It is of critical importance for Iceland to improve international relations and increase its credit rating. So says Gylfi Zoega, University of Iceland economist, adding that the government seems to be burning bridges in its wake with regard to its relations with international financers and other nations. Without foreign capital, he says, there is no future at all for Iceland.
RUV television news reported that Gylfi believes the government has become increasingly inward looking since the banking collapse last October, at the expense of important international banking and trade – although it is certainly important to protect homes and businesses domestically.
The economist says that international trust in Iceland is at a real low and the country’s access to international investment is likely to be next to zero for years to come. “Whether it will be five years or ten, nobody knows,” he says. “But without it there will be no future. Nothing happens in or around countries that have no access to international banking and investment.”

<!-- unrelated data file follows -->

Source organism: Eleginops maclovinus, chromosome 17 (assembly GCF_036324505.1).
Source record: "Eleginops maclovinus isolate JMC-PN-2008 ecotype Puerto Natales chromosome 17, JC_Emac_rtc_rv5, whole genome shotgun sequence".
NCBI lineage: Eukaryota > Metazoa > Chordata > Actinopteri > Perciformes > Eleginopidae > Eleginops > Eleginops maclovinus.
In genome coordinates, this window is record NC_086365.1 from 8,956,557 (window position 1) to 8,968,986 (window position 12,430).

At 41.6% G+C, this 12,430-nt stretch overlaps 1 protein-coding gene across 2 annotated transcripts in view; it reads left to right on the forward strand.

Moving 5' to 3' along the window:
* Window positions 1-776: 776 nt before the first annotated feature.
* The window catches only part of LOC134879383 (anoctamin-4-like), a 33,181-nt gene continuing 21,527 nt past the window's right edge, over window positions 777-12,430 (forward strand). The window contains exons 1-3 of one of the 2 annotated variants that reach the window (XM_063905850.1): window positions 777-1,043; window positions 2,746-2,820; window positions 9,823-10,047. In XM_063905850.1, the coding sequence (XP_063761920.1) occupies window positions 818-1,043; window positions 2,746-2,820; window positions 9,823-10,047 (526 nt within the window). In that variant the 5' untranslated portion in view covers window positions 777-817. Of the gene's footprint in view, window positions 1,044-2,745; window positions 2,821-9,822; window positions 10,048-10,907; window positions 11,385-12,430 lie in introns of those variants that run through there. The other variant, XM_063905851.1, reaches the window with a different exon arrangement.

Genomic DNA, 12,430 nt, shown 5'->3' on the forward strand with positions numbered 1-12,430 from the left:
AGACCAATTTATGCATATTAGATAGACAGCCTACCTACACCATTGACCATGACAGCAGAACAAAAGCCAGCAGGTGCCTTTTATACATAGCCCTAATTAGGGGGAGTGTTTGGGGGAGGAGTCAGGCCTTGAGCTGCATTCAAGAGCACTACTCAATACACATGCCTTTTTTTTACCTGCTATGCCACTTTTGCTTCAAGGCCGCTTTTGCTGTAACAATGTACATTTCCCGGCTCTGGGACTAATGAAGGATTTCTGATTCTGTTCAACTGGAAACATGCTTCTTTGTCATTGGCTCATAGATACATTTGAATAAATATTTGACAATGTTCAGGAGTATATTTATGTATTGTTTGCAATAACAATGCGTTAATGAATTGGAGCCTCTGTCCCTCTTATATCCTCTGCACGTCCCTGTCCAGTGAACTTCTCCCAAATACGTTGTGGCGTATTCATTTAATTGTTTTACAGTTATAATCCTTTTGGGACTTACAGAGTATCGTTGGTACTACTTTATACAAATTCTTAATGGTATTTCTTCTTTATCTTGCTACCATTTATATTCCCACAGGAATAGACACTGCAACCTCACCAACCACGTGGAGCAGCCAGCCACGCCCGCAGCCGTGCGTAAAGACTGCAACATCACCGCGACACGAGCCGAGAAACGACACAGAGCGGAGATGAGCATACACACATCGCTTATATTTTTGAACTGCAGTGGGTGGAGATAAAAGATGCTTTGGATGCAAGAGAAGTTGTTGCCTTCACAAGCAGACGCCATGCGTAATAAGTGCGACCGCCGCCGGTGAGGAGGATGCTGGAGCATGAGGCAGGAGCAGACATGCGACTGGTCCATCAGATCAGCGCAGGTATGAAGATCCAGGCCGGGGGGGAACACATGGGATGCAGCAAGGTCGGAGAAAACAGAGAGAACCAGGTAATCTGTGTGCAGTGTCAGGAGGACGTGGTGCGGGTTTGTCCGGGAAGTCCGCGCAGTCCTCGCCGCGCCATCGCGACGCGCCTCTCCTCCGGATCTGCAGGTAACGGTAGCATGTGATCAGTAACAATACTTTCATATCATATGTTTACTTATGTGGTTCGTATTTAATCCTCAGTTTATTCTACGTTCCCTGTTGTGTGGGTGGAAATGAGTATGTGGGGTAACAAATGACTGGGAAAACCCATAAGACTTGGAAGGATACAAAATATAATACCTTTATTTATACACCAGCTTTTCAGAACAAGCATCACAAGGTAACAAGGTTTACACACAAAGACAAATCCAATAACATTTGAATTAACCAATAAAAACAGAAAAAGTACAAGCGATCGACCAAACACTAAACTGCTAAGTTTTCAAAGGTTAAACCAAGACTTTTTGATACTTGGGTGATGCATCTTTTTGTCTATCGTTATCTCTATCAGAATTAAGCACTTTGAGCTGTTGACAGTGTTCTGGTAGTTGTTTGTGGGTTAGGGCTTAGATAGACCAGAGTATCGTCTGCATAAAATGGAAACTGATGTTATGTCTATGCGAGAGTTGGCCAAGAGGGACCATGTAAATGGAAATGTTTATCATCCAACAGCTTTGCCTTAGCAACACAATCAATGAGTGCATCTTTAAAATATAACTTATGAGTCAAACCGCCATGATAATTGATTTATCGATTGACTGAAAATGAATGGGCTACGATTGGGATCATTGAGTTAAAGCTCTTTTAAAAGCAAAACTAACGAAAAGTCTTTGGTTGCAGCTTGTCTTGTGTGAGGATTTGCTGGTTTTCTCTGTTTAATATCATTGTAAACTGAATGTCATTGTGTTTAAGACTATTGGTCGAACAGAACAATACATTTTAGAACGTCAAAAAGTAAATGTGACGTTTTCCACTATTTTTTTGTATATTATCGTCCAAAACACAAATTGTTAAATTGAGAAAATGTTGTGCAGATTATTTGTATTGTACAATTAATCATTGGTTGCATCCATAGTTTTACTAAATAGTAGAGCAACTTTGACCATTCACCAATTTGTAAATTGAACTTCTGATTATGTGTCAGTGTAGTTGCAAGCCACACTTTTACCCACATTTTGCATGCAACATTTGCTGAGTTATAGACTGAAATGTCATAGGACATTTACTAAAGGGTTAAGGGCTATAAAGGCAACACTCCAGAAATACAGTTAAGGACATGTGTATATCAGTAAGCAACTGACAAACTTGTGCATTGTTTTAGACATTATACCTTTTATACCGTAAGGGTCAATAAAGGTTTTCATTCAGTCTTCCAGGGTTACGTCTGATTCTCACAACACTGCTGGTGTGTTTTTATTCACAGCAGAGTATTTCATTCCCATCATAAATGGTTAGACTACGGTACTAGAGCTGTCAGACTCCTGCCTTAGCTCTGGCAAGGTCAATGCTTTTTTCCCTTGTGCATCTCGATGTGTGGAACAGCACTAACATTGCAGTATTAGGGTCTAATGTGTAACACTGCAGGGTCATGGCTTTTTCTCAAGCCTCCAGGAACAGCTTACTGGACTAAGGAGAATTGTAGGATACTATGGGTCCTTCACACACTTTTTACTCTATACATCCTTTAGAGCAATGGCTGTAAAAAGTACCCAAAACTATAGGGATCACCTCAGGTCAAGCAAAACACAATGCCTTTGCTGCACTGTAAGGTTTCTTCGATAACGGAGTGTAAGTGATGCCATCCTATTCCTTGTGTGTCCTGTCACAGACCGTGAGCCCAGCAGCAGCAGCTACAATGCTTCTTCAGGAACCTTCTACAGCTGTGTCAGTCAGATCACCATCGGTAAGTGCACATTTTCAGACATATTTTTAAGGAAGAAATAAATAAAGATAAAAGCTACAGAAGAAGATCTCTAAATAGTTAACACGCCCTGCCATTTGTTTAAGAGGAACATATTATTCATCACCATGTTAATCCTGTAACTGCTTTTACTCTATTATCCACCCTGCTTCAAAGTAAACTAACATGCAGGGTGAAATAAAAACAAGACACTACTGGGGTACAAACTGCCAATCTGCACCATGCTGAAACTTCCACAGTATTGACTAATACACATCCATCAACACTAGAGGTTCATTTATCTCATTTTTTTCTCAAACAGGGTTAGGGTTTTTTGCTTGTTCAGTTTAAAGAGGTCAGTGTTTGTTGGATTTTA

Gylfi told RUV that the conditions of loans to Iceland are generally too harsh and inflexible, leading to a possible worsening in trade and international reputation. That means that Icelandic savings will more or less go into the national treasury to pay them off. Gylfi therefore believes that without international investment, there will not be enough cash left over to rebuild the economy.